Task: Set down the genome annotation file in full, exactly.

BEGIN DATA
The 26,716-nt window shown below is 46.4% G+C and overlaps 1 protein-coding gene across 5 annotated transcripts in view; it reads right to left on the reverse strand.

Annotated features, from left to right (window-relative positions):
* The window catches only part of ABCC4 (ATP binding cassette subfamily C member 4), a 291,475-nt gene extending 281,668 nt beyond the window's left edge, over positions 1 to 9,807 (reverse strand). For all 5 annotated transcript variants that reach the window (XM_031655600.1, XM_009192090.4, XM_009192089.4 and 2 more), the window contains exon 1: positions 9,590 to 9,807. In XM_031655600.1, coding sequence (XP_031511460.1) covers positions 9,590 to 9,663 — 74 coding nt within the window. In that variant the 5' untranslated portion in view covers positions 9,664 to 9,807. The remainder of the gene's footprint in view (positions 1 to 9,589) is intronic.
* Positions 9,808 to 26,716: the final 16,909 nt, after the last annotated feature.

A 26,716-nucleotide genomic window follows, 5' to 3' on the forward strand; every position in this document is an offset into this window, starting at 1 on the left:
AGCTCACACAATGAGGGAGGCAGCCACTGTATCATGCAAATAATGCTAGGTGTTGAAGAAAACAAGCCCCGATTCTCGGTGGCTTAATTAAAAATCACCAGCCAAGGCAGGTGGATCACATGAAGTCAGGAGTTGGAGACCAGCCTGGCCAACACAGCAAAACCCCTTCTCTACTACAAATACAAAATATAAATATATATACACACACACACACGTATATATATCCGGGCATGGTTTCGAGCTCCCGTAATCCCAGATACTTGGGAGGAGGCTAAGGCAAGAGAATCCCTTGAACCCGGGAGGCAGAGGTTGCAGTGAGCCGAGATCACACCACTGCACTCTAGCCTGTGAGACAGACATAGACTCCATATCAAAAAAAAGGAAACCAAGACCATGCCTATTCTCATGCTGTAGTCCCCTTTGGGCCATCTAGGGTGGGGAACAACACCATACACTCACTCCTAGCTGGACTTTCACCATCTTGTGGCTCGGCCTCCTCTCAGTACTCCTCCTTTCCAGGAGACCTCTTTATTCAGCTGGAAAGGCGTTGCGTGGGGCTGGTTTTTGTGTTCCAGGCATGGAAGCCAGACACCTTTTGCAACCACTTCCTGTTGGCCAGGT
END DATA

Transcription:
The 26,716-nt window shown below is 46.4% G+C and overlaps 1 protein-coding gene across 5 annotated transcripts in view; it reads right to left on the reverse strand.

Annotated features, from left to right (window-relative positions):
* The window catches only part of ABCC4 (ATP binding cassette subfamily C member 4), a 291,475-nt gene extending 281,668 nt beyond the window's left edge, over positions 1 to 9,807 (reverse strand). For all 5 annotated transcript variants that reach the window (XM_031655600.1, XM_009192090.4, XM_009192089.4 and 2 more), the window contains exon 1: positions 9,590 to 9,807. In XM_031655600.1, coding sequence (XP_031511460.1) covers positions 9,590 to 9,663 — 74 coding nt within the window. In that variant the 5' untranslated portion in view covers positions 9,664 to 9,807. The remainder of the gene's footprint in view (positions 1 to 9,589) is intronic.
* Positions 9,808 to 26,716: the final 16,909 nt, after the last annotated feature.

A 26,716-nucleotide genomic window follows, 5' to 3' on the forward strand; every position in this document is an offset into this window, starting at 1 on the left:
AGCTCACACAATGAGGGAGGCAGCCACTGTATCATGCAAATAATGCTAGGTGTTGAAGAAAACAAGCCCCGATTCTCGGTGGCTTAATTAAAAATCACCAGCCAAGGCAGGTGGATCACATGAAGTCAGGAGTTGGAGACCAGCCTGGCCAACACAGCAAAACCCCTTCTCTACTACAAATACAAAATATAAATATATATACACACACACACACGTATATATATCCGGGCATGGTTTCGAGCTCCCGTAATCCCAGATACTTGGGAGGAGGCTAAGGCAAGAGAATCCCTTGAACCCGGGAGGCAGAGGTTGCAGTGAGCCGAGATCACACCACTGCACTCTAGCCTGTGAGACAGACATAGACTCCATATCAAAAAAAAGGAAACCAAGACCATGCCTATTCTCATGCTGTAGTCCCCTTTGGGCCATCTAGGGTGGGGAACAACACCATACACTCACTCCTAGCTGGACTTTCACCATCTTGTGGCTCGGCCTCCTCTCAGTACTCCTCCTTTCCAGGAGACCTCTTTATTCAGCTGGAAAGGCGTTGCGTGGGGCTGGTTTTTGTGTTCCAGGCATGGAAGCCAGACACCTTTTGCAACCACTTCCTGTTGGCCAGGT